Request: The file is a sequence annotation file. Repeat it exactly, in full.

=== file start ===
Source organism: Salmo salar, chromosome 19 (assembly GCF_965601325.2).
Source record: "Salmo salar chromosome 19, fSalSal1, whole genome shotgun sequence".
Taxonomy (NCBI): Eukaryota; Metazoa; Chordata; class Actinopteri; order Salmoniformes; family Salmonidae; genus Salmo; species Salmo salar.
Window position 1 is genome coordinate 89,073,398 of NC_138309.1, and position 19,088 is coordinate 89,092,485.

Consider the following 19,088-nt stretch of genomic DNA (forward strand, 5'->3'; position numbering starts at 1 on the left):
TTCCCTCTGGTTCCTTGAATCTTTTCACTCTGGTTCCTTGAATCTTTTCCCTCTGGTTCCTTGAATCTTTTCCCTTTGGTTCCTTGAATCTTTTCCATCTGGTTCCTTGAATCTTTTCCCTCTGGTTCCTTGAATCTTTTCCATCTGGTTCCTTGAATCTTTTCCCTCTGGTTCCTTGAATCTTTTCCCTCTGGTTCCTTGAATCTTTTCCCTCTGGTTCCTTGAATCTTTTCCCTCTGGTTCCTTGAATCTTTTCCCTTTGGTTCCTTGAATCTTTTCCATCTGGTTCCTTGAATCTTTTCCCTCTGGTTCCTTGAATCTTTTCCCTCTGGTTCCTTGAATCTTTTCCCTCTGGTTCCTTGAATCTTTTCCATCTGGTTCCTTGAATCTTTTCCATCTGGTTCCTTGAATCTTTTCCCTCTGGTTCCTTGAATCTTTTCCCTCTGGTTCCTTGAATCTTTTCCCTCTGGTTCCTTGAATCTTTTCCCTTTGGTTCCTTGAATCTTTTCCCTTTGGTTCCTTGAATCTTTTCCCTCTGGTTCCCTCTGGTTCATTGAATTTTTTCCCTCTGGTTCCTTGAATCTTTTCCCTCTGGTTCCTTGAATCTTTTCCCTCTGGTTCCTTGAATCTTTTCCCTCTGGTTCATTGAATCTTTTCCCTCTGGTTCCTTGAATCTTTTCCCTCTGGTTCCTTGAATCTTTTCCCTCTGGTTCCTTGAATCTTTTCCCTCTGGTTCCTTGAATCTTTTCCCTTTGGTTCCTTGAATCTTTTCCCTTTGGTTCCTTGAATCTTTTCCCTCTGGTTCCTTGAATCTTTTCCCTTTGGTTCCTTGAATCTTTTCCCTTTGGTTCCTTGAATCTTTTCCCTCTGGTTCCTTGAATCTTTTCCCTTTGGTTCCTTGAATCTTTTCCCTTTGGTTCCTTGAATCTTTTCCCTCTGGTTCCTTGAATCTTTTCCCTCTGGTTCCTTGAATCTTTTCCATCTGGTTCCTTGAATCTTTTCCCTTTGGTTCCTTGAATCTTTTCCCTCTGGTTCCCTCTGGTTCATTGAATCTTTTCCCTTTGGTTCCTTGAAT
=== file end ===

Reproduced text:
Source organism: Salmo salar, chromosome 19 (assembly GCF_965601325.2).
Source record: "Salmo salar chromosome 19, fSalSal1, whole genome shotgun sequence".
Taxonomy (NCBI): Eukaryota; Metazoa; Chordata; class Actinopteri; order Salmoniformes; family Salmonidae; genus Salmo; species Salmo salar.
Window position 1 is genome coordinate 89,073,398 of NC_138309.1, and position 19,088 is coordinate 89,092,485.

Consider the following 19,088-nt stretch of genomic DNA (forward strand, 5'->3'; position numbering starts at 1 on the left):
TTCCCTCTGGTTCCTTGAATCTTTTCACTCTGGTTCCTTGAATCTTTTCCCTCTGGTTCCTTGAATCTTTTCCCTTTGGTTCCTTGAATCTTTTCCATCTGGTTCCTTGAATCTTTTCCCTCTGGTTCCTTGAATCTTTTCCATCTGGTTCCTTGAATCTTTTCCCTCTGGTTCCTTGAATCTTTTCCCTCTGGTTCCTTGAATCTTTTCCCTCTGGTTCCTTGAATCTTTTCCCTCTGGTTCCTTGAATCTTTTCCCTTTGGTTCCTTGAATCTTTTCCATCTGGTTCCTTGAATCTTTTCCCTCTGGTTCCTTGAATCTTTTCCCTCTGGTTCCTTGAATCTTTTCCCTCTGGTTCCTTGAATCTTTTCCATCTGGTTCCTTGAATCTTTTCCATCTGGTTCCTTGAATCTTTTCCCTCTGGTTCCTTGAATCTTTTCCCTCTGGTTCCTTGAATCTTTTCCCTCTGGTTCCTTGAATCTTTTCCCTTTGGTTCCTTGAATCTTTTCCCTTTGGTTCCTTGAATCTTTTCCCTCTGGTTCCCTCTGGTTCATTGAATTTTTTCCCTCTGGTTCCTTGAATCTTTTCCCTCTGGTTCCTTGAATCTTTTCCCTCTGGTTCCTTGAATCTTTTCCCTCTGGTTCATTGAATCTTTTCCCTCTGGTTCCTTGAATCTTTTCCCTCTGGTTCCTTGAATCTTTTCCCTCTGGTTCCTTGAATCTTTTCCCTCTGGTTCCTTGAATCTTTTCCCTTTGGTTCCTTGAATCTTTTCCCTTTGGTTCCTTGAATCTTTTCCCTCTGGTTCCTTGAATCTTTTCCCTTTGGTTCCTTGAATCTTTTCCCTTTGGTTCCTTGAATCTTTTCCCTCTGGTTCCTTGAATCTTTTCCCTTTGGTTCCTTGAATCTTTTCCCTTTGGTTCCTTGAATCTTTTCCCTCTGGTTCCTTGAATCTTTTCCCTCTGGTTCCTTGAATCTTTTCCATCTGGTTCCTTGAATCTTTTCCCTTTGGTTCCTTGAATCTTTTCCCTCTGGTTCCCTCTGGTTCATTGAATCTTTTCCCTTTGGTTCCTTGAAT